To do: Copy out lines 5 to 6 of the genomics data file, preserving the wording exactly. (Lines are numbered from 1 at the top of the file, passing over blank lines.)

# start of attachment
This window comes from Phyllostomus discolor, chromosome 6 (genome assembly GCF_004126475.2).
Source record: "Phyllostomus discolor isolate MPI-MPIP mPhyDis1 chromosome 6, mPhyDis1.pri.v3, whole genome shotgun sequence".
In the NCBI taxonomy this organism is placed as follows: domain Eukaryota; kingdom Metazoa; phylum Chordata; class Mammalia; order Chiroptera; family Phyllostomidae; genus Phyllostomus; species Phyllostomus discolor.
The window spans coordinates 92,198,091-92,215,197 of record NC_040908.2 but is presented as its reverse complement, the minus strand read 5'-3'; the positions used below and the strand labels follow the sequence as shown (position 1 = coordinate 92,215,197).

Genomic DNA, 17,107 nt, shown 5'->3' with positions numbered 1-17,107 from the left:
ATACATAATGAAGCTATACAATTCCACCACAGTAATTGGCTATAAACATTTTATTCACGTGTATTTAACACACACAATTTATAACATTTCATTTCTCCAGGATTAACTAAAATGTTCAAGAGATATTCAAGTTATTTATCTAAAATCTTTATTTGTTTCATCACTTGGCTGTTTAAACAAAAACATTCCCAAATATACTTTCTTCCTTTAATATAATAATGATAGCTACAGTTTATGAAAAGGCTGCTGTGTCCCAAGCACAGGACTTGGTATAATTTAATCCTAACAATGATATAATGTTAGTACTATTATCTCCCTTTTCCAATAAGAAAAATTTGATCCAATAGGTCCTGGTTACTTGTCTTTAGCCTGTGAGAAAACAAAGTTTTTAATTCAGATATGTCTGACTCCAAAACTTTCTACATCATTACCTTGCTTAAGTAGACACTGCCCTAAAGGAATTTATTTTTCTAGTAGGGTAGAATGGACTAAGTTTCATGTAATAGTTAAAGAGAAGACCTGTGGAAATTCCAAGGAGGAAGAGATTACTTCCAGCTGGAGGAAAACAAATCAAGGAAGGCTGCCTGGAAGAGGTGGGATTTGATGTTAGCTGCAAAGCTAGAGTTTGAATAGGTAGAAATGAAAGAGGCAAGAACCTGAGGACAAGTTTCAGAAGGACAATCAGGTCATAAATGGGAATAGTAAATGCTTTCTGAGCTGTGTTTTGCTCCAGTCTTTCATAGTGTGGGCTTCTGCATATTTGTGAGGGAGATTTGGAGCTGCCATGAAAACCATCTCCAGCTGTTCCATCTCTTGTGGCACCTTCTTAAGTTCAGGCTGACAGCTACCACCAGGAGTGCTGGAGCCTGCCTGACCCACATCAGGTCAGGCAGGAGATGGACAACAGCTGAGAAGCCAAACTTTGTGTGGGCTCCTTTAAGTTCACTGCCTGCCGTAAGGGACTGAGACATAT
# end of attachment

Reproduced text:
Genomic DNA, 17,107 nt, shown 5'->3' with positions numbered 1-17,107 from the left:
ATACATAATGAAGCTATACAATTCCACCACAGTAATTGGCTATAAACATTTTATTCACGTGTATTTAACACACACAATTTATAACATTTCATTTCTCCAGGATTAACTAAAATGTTCAAGAGATATTCAAGTTATTTATCTAAAATCTTTATTTGTTTCATCACTTGGCTGTTTAAACAAAAACATTCCCAAATATACTTTCTTCCTTTAATATAATAATGATAGCTACAGTTTATGAAAAGGCTGCTGTGTCCCAAGCACAGGACTTGGTATAATTTAATCCTAACAATGATATAATGTTAGTACTATTATCTCCCTTTTCCAATAAGAAAAATTTGATCCAATAGGTCCTGGTTACTTGTCTTTAGCCTGTGAGAAAACAAAGTTTTTAATTCAGATATGTCTGACTCCAAAACTTTCTACATCATTACCTTGCTTAAGTAGACACTGCCCTAAAGGAATTTATTTTTCTAGTAGGGTAGAATGGACTAAGTTTCATGTAATAGTTAAAGAGAAGACCTGTGGAAATTCCAAGGAGGAAGAGATTACTTCCAGCTGGAGGAAAACAAATCAAGGAAGGCTGCCTGGAAGAGGTGGGATTTGATGTTAGCTGCAAAGCTAGAGTTTGAATAGGTAGAAATGAAAGAGGCAAGAACCTGAGGACAAGTTTCAGAAGGACAATCAGGTCATAAATGGGAATAGTAAATGCTTTCTGAGCTGTGTTTTGCTCCAGTCTTTCATAGTGTGGGCTTCTGCATATTTGTGAGGGAGATTTGGAGCTGCCATGAAAACCATCTCCAGCTGTTCCATCTCTTGTGGCACCTTCTTAAGTTCAGGCTGACAGCTACCACCAGGAGTGCTGGAGCCTGCCTGACCCACATCAGGTCAGGCAGGAGATGGACAACAGCTGAGAAGCCAAACTTTGTGTGGGCTCCTTTAAGTTCACTGCCTGCCGTAAGGGACTGAGACATAT